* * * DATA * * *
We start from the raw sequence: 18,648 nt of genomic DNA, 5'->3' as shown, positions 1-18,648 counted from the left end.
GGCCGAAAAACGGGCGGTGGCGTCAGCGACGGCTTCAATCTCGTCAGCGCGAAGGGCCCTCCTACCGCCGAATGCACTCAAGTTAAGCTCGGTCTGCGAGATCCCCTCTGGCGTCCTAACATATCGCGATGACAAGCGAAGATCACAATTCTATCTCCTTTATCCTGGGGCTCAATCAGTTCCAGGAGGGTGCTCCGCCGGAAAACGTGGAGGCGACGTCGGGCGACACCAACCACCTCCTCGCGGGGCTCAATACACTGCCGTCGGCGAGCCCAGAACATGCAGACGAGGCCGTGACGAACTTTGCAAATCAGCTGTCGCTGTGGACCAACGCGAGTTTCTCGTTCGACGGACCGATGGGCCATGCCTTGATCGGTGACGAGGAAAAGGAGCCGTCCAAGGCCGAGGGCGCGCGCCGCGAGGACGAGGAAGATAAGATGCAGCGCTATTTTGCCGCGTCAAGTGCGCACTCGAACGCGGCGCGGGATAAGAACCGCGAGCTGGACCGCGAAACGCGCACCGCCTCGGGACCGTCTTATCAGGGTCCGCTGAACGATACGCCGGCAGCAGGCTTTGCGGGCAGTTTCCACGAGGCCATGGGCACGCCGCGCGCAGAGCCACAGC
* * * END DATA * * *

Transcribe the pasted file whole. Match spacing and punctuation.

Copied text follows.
We start from the raw sequence: 18,648 nt of genomic DNA, 5'->3' as shown, positions 1-18,648 counted from the left end.
GGCCGAAAAACGGGCGGTGGCGTCAGCGACGGCTTCAATCTCGTCAGCGCGAAGGGCCCTCCTACCGCCGAATGCACTCAAGTTAAGCTCGGTCTGCGAGATCCCCTCTGGCGTCCTAACATATCGCGATGACAAGCGAAGATCACAATTCTATCTCCTTTATCCTGGGGCTCAATCAGTTCCAGGAGGGTGCTCCGCCGGAAAACGTGGAGGCGACGTCGGGCGACACCAACCACCTCCTCGCGGGGCTCAATACACTGCCGTCGGCGAGCCCAGAACATGCAGACGAGGCCGTGACGAACTTTGCAAATCAGCTGTCGCTGTGGACCAACGCGAGTTTCTCGTTCGACGGACCGATGGGCCATGCCTTGATCGGTGACGAGGAAAAGGAGCCGTCCAAGGCCGAGGGCGCGCGCCGCGAGGACGAGGAAGATAAGATGCAGCGCTATTTTGCCGCGTCAAGTGCGCACTCGAACGCGGCGCGGGATAAGAACCGCGAGCTGGACCGCGAAACGCGCACCGCCTCGGGACCGTCTTATCAGGGTCCGCTGAACGATACGCCGGCAGCAGGCTTTGCGGGCAGTTTCCACGAGGCCATGGGCACGCCGCGCGCAGAGCCACAGC